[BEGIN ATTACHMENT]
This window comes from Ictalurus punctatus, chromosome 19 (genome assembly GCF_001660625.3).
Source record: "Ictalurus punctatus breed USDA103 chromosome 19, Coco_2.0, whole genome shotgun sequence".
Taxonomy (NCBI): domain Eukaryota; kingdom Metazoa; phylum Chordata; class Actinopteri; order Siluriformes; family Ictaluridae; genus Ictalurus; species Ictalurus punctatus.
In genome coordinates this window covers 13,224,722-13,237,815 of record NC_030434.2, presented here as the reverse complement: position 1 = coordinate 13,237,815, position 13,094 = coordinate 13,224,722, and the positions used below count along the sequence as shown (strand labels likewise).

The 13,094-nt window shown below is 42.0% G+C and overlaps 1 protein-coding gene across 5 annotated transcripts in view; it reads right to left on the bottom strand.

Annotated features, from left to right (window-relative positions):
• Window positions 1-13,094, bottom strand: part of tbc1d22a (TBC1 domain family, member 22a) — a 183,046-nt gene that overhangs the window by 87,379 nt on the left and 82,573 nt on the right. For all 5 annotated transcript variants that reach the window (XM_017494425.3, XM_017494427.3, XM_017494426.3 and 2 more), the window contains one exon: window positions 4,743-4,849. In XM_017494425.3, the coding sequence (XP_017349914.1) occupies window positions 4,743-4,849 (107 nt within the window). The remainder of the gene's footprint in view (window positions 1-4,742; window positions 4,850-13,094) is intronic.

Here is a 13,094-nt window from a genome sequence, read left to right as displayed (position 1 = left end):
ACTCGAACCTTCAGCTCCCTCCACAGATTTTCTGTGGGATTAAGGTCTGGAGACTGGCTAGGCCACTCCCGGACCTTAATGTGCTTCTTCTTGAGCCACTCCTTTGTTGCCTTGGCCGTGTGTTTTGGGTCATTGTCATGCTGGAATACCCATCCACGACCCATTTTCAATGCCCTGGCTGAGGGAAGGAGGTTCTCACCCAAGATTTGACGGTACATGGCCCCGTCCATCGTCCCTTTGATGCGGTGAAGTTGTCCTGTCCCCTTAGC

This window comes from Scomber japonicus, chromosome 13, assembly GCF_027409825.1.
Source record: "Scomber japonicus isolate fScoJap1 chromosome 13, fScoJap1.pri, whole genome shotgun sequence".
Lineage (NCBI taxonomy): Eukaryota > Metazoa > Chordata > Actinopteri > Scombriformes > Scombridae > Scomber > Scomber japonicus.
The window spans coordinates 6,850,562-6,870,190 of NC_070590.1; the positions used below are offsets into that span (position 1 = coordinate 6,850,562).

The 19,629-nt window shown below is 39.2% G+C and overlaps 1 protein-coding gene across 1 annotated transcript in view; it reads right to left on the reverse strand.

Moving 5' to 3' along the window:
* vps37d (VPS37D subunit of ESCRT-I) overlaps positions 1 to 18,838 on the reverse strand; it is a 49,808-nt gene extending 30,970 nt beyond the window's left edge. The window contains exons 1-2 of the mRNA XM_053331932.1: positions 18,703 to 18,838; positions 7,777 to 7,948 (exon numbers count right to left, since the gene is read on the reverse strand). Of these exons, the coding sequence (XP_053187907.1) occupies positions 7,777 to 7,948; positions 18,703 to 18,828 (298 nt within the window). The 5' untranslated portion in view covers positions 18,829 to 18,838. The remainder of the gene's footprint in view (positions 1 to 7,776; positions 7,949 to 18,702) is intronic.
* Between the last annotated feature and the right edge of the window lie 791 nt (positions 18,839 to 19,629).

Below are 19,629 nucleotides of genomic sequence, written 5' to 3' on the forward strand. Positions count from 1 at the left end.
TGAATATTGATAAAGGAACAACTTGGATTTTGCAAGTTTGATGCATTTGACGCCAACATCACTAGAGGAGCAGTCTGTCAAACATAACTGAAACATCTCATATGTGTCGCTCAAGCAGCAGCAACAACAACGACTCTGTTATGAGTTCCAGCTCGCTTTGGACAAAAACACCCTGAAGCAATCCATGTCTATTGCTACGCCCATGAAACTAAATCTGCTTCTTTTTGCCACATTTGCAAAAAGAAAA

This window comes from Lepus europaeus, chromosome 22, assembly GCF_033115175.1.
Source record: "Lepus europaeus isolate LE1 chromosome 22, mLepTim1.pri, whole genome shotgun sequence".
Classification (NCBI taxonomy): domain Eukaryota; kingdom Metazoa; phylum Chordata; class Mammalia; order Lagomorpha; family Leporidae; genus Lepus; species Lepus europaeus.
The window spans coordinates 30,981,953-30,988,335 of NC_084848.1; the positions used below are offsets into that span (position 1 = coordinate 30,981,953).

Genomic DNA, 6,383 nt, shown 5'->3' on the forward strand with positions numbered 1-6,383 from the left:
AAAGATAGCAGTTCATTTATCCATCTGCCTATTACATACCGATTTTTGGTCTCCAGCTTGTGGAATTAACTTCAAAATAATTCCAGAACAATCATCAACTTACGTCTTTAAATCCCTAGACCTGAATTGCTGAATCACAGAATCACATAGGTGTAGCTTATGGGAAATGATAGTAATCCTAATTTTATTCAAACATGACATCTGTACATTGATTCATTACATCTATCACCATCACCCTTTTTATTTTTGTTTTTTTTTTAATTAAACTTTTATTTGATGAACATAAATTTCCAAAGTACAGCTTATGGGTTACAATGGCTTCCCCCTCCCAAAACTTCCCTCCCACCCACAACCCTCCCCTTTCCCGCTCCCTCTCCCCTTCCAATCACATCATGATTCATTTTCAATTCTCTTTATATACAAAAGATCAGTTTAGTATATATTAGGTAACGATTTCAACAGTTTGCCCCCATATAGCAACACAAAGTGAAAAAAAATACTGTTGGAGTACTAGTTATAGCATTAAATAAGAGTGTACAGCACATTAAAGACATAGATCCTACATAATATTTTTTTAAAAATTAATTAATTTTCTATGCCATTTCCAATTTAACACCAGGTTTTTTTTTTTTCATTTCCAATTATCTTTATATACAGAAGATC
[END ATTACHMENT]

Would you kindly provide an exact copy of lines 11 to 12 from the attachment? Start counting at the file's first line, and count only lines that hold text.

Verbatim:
Source record: "Scomber japonicus isolate fScoJap1 chromosome 13, fScoJap1.pri, whole genome shotgun sequence".
Lineage (NCBI taxonomy): Eukaryota > Metazoa > Chordata > Actinopteri > Scombriformes > Scombridae > Scomber > Scomber japonicus.